General principles - Canadian constitution - What constitutes - Proclamations - The accused were charged with offences under the Traffic Safety Act - The trial judge acquitted the accused, finding that the provisions under which they were charged were inoperative because they were not printed and published in French as well as English - The summary conviction appeal judge allowed a Crown appeal - She held that the Royal Proclamation issued by the Governor General of Canada in 1869 did not have the effect of constitutionalizing language rights in what was now Alberta because it was not a constitutional document and had no legal force - She found that the Royal Proclamation was never passed into law by British Parliament - She concluded that the British Crown was not exercising its constituent power in issuing the Royal Proclamation - Rather, the Royal Proclamation was a political document which served to diffuse the conflict in face of the annexation - Further, she found that although the inhabitants of Rupert's Land and the North-Western Territory had a statutory right to have local ordinances published in French and English prior to annexation, these were not entrenched upon annexation - The accused appealed - The Alberta Court of Appeal dismissed the appeals - The court agreed with the summary conviction appeal judge's conclusions - See paragraphs 33 to 35.

Constitutional Law - Topic 7703

Language rights - General principles - Source of language rights - [See Constitutional Law - Topic 5 ].

Constitutional Law - Topic 7703

Language rights - General principles - Source of language rights - The accused were charged with offences under the Traffic Safety Act - The trial judge acquitted the accused, finding that the provisions under which they were charged were inoperative because they were not printed and published in French as well as English - The summary conviction appeal judge allowed a Crown appeal - She held that the Order issued by the Imperial Parliament in 1870 did not have the effect of constitutionalizing language rights in what was now Alberta - She concluded, inter alia, that language rights were expressly protected in s. 23 of the Manitoba Act and s. 133 of the Constitution Act, 1867 - If the intent had been to accord constitutional protection to language rights in Rupert's Land and the North-West Territories, wording similar to those sections could have been used in the 1870 Order - She found that although the inhabitants of Rupert's Land and the North-Western Territory had a statutory right to have local ordinances published in French and English prior to annexation, these were not entrenched upon annexation - The accused appealed - The Alberta Court of Appeal dismissed the appeals - The fact that nowhere in the 1870 Order was there any indication of an intention to expressly protect the right to publication in French and English in the territory strongly militated against the interpretation that language rights were entrenched therein - The absence of explicit language of entrenchment of language rights in the 1870 Order was an insurmountable barrier to the accused's argument - See paragraphs 36 to 53.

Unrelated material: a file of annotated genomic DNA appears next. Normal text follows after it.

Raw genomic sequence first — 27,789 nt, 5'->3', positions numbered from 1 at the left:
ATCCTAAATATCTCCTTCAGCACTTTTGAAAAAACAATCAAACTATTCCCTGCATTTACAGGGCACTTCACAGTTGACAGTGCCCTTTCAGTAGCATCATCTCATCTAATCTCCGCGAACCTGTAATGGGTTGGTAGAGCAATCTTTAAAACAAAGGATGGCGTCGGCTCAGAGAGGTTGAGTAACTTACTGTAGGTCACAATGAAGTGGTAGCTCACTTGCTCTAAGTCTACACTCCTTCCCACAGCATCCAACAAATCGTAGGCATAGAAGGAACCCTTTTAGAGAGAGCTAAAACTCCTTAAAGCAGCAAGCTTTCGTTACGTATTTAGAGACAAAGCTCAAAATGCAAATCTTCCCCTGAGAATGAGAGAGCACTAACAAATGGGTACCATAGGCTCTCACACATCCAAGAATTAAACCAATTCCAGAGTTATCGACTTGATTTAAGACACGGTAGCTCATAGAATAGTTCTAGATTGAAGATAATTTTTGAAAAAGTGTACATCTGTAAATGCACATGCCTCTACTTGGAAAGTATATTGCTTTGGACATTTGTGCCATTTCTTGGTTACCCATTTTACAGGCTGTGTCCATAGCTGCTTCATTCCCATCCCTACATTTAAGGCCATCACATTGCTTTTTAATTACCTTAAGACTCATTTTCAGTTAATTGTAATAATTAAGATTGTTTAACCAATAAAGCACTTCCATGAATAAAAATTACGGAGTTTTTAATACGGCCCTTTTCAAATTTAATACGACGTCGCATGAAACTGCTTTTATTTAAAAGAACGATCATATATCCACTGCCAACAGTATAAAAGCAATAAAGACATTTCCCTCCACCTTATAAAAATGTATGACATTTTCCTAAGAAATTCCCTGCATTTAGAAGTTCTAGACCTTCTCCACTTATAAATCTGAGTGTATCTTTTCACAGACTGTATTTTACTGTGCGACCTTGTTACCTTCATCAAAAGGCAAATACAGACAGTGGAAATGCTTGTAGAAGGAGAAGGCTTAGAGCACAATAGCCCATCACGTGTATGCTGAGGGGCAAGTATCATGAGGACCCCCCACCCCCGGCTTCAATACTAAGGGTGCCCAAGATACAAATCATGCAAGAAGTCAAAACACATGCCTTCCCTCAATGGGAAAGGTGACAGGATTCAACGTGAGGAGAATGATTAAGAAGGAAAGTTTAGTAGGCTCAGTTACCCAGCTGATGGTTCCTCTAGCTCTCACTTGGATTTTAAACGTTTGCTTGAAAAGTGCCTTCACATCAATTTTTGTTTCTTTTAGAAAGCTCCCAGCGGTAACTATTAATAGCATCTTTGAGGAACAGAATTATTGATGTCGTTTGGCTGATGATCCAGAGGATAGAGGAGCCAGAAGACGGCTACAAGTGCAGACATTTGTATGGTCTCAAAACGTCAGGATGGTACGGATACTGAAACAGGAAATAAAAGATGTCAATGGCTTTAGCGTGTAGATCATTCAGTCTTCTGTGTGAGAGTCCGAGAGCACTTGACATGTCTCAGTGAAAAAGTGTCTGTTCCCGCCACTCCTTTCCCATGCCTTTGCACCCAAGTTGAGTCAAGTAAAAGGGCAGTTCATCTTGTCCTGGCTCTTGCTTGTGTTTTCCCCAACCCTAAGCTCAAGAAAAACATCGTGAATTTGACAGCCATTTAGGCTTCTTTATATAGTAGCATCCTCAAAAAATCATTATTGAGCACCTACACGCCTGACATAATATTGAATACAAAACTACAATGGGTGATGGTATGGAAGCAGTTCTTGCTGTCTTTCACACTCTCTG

Equity - Topic 3611

Fiduciary or confidential relationships - General principles - Crown - The accused were charged with offences under the Traffic Safety Act - The trial judge acquitted the accused, finding that the provisions under which they were charged were inoperative because they were not printed and published in French as well as English - The summary conviction appeal judge allowed a Crown appeal - She held that neither the Royal Proclamation issued by the Governor General of Canada in 1869 nor the Order issued by the Imperial Parliament in 1870 had the effect of constitutionalizing language rights in what was now Alberta - The accused appealed - An intervener asserted that Alberta was bound by a fiduciary relationship with the province's French-speaking population - Under this fiduciary relationship, Alberta had a duty to uphold the right to legislative bilingualism enjoyed by the Métis and French-speaking peoples prior to annexation - The Alberta Court of Appeal dismissed the appeals - To determine the existence of a fiduciary duty, there had to be: "(1) an undertaking by the alleged fiduciary to act in the best interests of the alleged beneficiary; (2) a defined person or class of persons vulnerable to a fiduciary's control; and (3) a legal or substantial practical interest of the beneficiary that stands to be adversely affected" - The intervener's argument failed at least the last part of the test - The adverse effect had to be with respect to a "specific private law interest to which a person has a pre-existing distinct and complete legal entitlement" - The Supreme Court of Canada had given examples of private law interests: "property rights, interests akin to property rights, and the type of fundamental human or personal interest that is implicated when the state assumes guardianship of a child or incompetent person" - Language rights were not akin to these private law interests and thus not subject to a fiduciary obligation - Moreover, the issue here was a narrow one - It was the right to the publication of legislation in French - In the context of a claim as a fiduciary, it was a demand for a benefit which the government, in the exercise of its discretion to allocate resources, had chosen not to do - There could be no fiduciary obligation on a government to create a law which gave that particular benefit to the accused - See paragraphs 54 to 57.